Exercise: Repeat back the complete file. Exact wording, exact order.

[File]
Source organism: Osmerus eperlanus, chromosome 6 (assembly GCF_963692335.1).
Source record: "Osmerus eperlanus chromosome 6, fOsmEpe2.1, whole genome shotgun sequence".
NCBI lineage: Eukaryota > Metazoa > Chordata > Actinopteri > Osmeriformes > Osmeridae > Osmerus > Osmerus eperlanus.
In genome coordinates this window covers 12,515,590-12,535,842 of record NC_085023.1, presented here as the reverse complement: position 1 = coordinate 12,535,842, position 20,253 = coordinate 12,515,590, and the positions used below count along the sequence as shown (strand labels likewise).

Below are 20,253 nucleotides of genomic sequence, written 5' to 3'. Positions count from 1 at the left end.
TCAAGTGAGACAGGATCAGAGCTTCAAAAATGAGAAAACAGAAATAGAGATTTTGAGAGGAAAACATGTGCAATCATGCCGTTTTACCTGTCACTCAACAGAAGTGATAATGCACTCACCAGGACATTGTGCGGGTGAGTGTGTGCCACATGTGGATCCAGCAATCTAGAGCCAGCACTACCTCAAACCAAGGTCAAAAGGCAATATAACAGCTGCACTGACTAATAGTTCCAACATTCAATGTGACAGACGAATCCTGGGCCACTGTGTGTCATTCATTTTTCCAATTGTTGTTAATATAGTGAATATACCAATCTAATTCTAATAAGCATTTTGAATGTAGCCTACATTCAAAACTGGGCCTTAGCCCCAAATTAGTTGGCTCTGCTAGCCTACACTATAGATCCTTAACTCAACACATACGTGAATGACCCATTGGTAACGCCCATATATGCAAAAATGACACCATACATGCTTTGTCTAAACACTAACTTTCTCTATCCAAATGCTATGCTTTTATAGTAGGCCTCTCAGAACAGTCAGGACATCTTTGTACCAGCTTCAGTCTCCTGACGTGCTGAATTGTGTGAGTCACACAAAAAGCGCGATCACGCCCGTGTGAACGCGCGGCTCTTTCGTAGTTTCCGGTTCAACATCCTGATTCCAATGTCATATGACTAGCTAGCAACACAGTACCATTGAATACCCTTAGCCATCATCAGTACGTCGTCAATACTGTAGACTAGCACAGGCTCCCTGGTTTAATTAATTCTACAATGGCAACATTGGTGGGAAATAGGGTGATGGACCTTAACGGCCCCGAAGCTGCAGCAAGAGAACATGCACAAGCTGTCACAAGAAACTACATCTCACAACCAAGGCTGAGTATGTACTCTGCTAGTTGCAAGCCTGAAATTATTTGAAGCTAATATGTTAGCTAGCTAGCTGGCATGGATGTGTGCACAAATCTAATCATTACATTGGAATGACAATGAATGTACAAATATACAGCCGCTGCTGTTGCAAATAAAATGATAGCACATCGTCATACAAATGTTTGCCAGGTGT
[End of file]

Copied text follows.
Source organism: Osmerus eperlanus, chromosome 6 (assembly GCF_963692335.1).
Source record: "Osmerus eperlanus chromosome 6, fOsmEpe2.1, whole genome shotgun sequence".
NCBI lineage: Eukaryota > Metazoa > Chordata > Actinopteri > Osmeriformes > Osmeridae > Osmerus > Osmerus eperlanus.
In genome coordinates this window covers 12,515,590-12,535,842 of record NC_085023.1, presented here as the reverse complement: position 1 = coordinate 12,535,842, position 20,253 = coordinate 12,515,590, and the positions used below count along the sequence as shown (strand labels likewise).

Below are 20,253 nucleotides of genomic sequence, written 5' to 3'. Positions count from 1 at the left end.
TCAAGTGAGACAGGATCAGAGCTTCAAAAATGAGAAAACAGAAATAGAGATTTTGAGAGGAAAACATGTGCAATCATGCCGTTTTACCTGTCACTCAACAGAAGTGATAATGCACTCACCAGGACATTGTGCGGGTGAGTGTGTGCCACATGTGGATCCAGCAATCTAGAGCCAGCACTACCTCAAACCAAGGTCAAAAGGCAATATAACAGCTGCACTGACTAATAGTTCCAACATTCAATGTGACAGACGAATCCTGGGCCACTGTGTGTCATTCATTTTTCCAATTGTTGTTAATATAGTGAATATACCAATCTAATTCTAATAAGCATTTTGAATGTAGCCTACATTCAAAACTGGGCCTTAGCCCCAAATTAGTTGGCTCTGCTAGCCTACACTATAGATCCTTAACTCAACACATACGTGAATGACCCATTGGTAACGCCCATATATGCAAAAATGACACCATACATGCTTTGTCTAAACACTAACTTTCTCTATCCAAATGCTATGCTTTTATAGTAGGCCTCTCAGAACAGTCAGGACATCTTTGTACCAGCTTCAGTCTCCTGACGTGCTGAATTGTGTGAGTCACACAAAAAGCGCGATCACGCCCGTGTGAACGCGCGGCTCTTTCGTAGTTTCCGGTTCAACATCCTGATTCCAATGTCATATGACTAGCTAGCAACACAGTACCATTGAATACCCTTAGCCATCATCAGTACGTCGTCAATACTGTAGACTAGCACAGGCTCCCTGGTTTAATTAATTCTACAATGGCAACATTGGTGGGAAATAGGGTGATGGACCTTAACGGCCCCGAAGCTGCAGCAAGAGAACATGCACAAGCTGTCACAAGAAACTACATCTCACAACCAAGGCTGAGTATGTACTCTGCTAGTTGCAAGCCTGAAATTATTTGAAGCTAATATGTTAGCTAGCTAGCTGGCATGGATGTGTGCACAAATCTAATCATTACATTGGAATGACAATGAATGTACAAATATACAGCCGCTGCTGTTGCAAATAAAATGATAGCACATCGTCATACAAATGTTTGCCAGGTGT